Fires have had a major impact on this ecosystem. The first fires burning through the shallow humus layer, killing the trees’ roots. With the trees fallen the next fires to occur were even more destructive with subsequent fires encouraging scrub growth. Ultimately this left an exposed layer of sand with the original nutrient rich humus having been destroyed. Presently, these remaining forests are just waiting for the next dry year, the next fire.

The aim of the reforestation programme is not ambitious – even in our wildest dreams we cannot envisage the day when this will be thick forest. What we are trying to do is broaden the forested fingers, reduce the gaps and push the balance in favour of the trees not the scrub.

It is a tall order to regenerate this area, but you know us, we like a challenge!

We have established a tree nursery at Post Prapat. The people from the surrounding communities have been enthusiastic in finding wildings (seedlings harvested from wild seed-fall) to stock it. We will keep the trees in the nursery until their rooting systems are well established.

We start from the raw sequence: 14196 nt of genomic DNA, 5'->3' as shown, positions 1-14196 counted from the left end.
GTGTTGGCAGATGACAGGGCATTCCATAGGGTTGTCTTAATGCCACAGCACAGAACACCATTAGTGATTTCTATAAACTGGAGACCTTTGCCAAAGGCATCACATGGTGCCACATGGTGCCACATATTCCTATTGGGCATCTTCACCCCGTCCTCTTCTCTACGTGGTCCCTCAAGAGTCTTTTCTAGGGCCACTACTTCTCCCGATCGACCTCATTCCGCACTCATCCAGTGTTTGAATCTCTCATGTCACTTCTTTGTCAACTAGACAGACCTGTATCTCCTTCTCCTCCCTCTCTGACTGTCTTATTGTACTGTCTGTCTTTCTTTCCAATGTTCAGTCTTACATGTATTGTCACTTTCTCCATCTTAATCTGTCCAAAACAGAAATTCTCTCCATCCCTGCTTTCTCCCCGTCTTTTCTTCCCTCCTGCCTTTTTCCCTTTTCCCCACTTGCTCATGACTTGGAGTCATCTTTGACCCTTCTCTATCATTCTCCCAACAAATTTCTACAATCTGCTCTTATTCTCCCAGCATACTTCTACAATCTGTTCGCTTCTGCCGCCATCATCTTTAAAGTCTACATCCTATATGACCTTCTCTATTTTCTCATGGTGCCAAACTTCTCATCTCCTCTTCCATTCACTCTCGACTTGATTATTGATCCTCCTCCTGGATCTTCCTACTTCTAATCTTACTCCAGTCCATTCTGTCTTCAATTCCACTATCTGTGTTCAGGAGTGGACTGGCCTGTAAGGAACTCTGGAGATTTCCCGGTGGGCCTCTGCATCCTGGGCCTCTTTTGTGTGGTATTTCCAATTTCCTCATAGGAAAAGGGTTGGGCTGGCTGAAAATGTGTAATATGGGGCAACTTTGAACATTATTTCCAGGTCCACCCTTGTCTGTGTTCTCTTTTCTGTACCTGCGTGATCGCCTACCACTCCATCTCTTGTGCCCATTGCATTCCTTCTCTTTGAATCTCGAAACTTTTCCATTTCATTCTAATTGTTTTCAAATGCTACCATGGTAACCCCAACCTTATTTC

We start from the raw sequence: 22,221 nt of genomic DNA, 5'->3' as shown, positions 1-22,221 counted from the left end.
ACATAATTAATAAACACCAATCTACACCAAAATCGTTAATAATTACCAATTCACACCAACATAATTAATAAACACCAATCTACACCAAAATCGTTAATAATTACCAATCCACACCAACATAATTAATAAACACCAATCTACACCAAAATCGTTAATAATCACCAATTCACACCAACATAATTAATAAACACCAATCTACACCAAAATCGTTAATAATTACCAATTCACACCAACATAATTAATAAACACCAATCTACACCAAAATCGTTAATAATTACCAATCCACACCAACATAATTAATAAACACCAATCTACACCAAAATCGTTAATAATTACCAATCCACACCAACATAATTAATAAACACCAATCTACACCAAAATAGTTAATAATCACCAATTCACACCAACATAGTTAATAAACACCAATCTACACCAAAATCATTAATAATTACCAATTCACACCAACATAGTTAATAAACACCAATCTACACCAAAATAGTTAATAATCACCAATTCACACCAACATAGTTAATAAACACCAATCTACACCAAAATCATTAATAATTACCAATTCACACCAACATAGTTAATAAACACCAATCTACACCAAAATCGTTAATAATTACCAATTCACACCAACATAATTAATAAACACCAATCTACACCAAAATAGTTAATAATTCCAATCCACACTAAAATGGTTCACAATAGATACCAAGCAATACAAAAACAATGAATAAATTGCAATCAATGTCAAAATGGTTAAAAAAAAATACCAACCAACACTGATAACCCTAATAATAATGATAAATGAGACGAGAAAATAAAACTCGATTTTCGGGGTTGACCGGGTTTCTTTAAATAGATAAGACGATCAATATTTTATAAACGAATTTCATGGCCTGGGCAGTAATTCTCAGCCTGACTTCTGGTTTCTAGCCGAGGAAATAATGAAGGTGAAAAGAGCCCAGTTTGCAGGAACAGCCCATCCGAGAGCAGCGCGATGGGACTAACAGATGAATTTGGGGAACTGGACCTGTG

The whole process is hugely resource-intensive and the return may be as little as 50ha (1/2 km2 or 123 acres). But that is hardly the point. The real points are:

  • People learn about how fragile these ecosystems are.
  • We are demonstrating that protecting the existing forest is much more effective than trying to re-grow it
  • By protecting the fragile fringes, you prevent damage spreading to the core

In the case of Lamandau, the forest core is still rich in biodiversity. I led Rene on the 7 km walk southwards from Post Prapat to Camp Rasak. On the way, we saw a few birds and a snake. At Camp Rasak, I was hoping to catch of glimpse of Boni who we are told is seen most days and neither did we see Andi and Sawit, who seem to have gone off together (see post 'More orangutans back in the wild'). However we were fortunate to see Lady Di and her baby.

Lady Di and infant

Lady Di and infant 2

Lady Di and infant 3

Lady Di was released into Lamandau in Febuary 2006 and this is her first baby.